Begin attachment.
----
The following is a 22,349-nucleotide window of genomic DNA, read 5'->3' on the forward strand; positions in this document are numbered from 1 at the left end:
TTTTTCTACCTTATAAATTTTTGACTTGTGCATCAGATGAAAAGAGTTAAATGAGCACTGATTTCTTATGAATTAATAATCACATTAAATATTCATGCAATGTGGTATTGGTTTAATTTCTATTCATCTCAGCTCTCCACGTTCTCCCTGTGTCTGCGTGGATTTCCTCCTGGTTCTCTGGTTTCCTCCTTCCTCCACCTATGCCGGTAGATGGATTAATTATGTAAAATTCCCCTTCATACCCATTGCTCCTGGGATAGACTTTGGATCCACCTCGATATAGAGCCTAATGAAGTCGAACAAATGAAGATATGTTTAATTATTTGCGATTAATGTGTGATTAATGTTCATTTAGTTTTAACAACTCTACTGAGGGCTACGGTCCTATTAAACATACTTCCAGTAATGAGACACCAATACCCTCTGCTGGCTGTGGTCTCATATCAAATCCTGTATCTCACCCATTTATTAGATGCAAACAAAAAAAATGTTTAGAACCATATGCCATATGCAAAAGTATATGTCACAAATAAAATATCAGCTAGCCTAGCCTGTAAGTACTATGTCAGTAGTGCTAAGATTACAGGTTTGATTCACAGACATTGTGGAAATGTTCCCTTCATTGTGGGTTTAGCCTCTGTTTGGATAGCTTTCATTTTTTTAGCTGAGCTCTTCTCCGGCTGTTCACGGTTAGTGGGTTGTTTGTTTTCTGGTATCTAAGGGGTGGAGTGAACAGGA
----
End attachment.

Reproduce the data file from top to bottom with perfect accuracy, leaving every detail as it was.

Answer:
The following is a 22,349-nucleotide window of genomic DNA, read 5'->3' on the forward strand; positions in this document are numbered from 1 at the left end:
TTTTTCTACCTTATAAATTTTTGACTTGTGCATCAGATGAAAAGAGTTAAATGAGCACTGATTTCTTATGAATTAATAATCACATTAAATATTCATGCAATGTGGTATTGGTTTAATTTCTATTCATCTCAGCTCTCCACGTTCTCCCTGTGTCTGCGTGGATTTCCTCCTGGTTCTCTGGTTTCCTCCTTCCTCCACCTATGCCGGTAGATGGATTAATTATGTAAAATTCCCCTTCATACCCATTGCTCCTGGGATAGACTTTGGATCCACCTCGATATAGAGCCTAATGAAGTCGAACAAATGAAGATATGTTTAATTATTTGCGATTAATGTGTGATTAATGTTCATTTAGTTTTAACAACTCTACTGAGGGCTACGGTCCTATTAAACATACTTCCAGTAATGAGACACCAATACCCTCTGCTGGCTGTGGTCTCATATCAAATCCTGTATCTCACCCATTTATTAGATGCAAACAAAAAAAATGTTTAGAACCATATGCCATATGCAAAAGTATATGTCACAAATAAAATATCAGCTAGCCTAGCCTGTAAGTACTATGTCAGTAGTGCTAAGATTACAGGTTTGATTCACAGACATTGTGGAAATGTTCCCTTCATTGTGGGTTTAGCCTCTGTTTGGATAGCTTTCATTTTTTTAGCTGAGCTCTTCTCCGGCTGTTCACGGTTAGTGGGTTGTTTGTTTTCTGGTATCTAAGGGGTGGAGTGAACAGGA